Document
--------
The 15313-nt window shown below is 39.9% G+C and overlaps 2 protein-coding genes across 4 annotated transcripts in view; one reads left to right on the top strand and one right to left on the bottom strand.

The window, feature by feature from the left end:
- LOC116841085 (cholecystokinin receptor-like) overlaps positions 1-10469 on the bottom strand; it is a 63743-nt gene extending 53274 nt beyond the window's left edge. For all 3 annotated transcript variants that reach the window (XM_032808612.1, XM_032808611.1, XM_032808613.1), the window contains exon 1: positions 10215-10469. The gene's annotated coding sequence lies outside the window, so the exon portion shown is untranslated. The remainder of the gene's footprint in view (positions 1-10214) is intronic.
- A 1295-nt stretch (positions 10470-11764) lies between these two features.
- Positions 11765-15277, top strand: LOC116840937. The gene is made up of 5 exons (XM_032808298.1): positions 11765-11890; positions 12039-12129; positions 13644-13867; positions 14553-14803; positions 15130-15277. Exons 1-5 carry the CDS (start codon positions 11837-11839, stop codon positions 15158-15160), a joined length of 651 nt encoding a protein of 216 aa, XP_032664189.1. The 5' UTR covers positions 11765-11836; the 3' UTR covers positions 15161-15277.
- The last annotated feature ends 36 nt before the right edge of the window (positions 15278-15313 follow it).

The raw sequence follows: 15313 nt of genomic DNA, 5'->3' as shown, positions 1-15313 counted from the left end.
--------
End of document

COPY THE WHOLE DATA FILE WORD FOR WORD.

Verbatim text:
The 15313-nt window shown below is 39.9% G+C and overlaps 2 protein-coding genes across 4 annotated transcripts in view; one reads left to right on the top strand and one right to left on the bottom strand.

The window, feature by feature from the left end:
- LOC116841085 (cholecystokinin receptor-like) overlaps positions 1-10469 on the bottom strand; it is a 63743-nt gene extending 53274 nt beyond the window's left edge. For all 3 annotated transcript variants that reach the window (XM_032808612.1, XM_032808611.1, XM_032808613.1), the window contains exon 1: positions 10215-10469. The gene's annotated coding sequence lies outside the window, so the exon portion shown is untranslated. The remainder of the gene's footprint in view (positions 1-10214) is intronic.
- A 1295-nt stretch (positions 10470-11764) lies between these two features.
- Positions 11765-15277, top strand: LOC116840937. The gene is made up of 5 exons (XM_032808298.1): positions 11765-11890; positions 12039-12129; positions 13644-13867; positions 14553-14803; positions 15130-15277. Exons 1-5 carry the CDS (start codon positions 11837-11839, stop codon positions 15158-15160), a joined length of 651 nt encoding a protein of 216 aa, XP_032664189.1. The 5' UTR covers positions 11765-11836; the 3' UTR covers positions 15161-15277.
- The last annotated feature ends 36 nt before the right edge of the window (positions 15278-15313 follow it).

The raw sequence follows: 15313 nt of genomic DNA, 5'->3' as shown, positions 1-15313 counted from the left end.